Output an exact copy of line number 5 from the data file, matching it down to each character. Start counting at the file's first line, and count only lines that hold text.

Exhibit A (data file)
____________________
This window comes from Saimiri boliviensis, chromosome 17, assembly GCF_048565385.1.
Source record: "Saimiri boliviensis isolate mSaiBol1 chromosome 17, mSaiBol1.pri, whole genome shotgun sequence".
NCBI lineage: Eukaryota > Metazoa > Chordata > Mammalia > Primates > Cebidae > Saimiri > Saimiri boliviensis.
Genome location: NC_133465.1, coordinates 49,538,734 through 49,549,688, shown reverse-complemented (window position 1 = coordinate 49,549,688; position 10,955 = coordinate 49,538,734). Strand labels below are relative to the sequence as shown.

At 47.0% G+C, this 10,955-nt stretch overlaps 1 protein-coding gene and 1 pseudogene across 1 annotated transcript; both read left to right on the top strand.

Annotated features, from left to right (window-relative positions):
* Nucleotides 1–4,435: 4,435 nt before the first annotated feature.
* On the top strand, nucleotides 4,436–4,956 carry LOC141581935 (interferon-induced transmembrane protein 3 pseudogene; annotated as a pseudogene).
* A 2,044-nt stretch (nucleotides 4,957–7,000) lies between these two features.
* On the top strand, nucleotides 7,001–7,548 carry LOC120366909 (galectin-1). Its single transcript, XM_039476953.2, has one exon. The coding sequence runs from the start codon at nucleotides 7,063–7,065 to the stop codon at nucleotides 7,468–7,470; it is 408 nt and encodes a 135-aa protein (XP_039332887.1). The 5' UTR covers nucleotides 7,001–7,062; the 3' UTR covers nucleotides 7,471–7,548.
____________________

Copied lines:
At 47.0% G+C, this 10,955-nt stretch overlaps 1 protein-coding gene and 1 pseudogene across 1 annotated transcript; both read left to right on the top strand.